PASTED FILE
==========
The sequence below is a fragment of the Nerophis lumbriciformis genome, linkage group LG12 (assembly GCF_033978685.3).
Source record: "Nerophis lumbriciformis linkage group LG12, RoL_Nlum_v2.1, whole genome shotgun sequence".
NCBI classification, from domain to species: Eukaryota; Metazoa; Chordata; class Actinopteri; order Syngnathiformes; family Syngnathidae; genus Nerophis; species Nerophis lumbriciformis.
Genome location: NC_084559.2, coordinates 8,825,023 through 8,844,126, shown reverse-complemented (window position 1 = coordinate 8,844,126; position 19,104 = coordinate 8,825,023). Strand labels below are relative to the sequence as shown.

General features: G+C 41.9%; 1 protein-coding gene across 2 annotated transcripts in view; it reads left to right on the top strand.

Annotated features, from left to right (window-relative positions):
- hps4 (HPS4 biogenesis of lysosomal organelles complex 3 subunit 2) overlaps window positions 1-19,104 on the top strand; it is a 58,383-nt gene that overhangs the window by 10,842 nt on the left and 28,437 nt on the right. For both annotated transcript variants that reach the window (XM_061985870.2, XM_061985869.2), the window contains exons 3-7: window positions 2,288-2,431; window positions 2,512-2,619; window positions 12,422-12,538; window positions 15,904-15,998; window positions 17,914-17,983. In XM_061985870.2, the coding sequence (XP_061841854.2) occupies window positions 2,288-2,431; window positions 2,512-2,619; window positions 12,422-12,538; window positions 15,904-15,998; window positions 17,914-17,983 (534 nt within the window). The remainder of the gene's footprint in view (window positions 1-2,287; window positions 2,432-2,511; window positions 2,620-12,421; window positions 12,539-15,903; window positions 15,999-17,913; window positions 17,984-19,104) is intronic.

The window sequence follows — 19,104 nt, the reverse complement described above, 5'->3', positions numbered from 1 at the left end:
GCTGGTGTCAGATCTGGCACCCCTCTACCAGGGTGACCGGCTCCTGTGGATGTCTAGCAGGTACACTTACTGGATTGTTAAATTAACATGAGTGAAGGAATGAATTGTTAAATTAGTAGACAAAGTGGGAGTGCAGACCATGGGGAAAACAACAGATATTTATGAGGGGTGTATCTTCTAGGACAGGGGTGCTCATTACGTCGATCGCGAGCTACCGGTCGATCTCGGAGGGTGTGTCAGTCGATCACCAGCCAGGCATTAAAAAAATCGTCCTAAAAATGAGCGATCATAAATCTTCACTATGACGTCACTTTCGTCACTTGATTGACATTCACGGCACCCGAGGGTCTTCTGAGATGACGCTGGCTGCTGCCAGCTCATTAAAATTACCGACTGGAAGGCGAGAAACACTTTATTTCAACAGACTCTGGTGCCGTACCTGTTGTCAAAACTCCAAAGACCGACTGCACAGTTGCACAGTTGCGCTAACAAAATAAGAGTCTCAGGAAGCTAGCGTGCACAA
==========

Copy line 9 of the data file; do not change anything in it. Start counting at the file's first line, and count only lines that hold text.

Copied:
GCTGGTGTCAGATCTGGCACCCCTCTACCAGGGTGACCGGCTCCTGTGGATGTCTAGCAGGTACACTTACTGGATTGTTAAATTAACATGAGTGAAGGAATGAATTGTTAAATTAGTAGACAAAGTGGGAGTGCAGACCATGGGGAAAACAACAGATATTTATGAGGGGTGTATCTTCTAGGACAGGGGTGCTCATTACGTCGATCGCGAGCTACCGGTCGATCTCGGAGGGTGTGTCAGTCGATCACCAGCCAGGCATTAAAAAAATCGTCCTAAAAATGAGCGATCATAAATCTTCACTATGACGTCACTTTCGTCACTTGATTGACATTCACGGCACCCGAGGGTCTTCTGAGATGACGCTGGCTGCTGCCAGCTCATTAAAATTACCGACTGGAAGGCGAGAAACACTTTATTTCAACAGACTCTGGTGCCGTACCTGTTGTCAAAACTCCAAAGACCGACTGCACAGTTGCACAGTTGCGCTAACAAAATAAGAGTCTCAGGAAGCTAGCGTGCACAA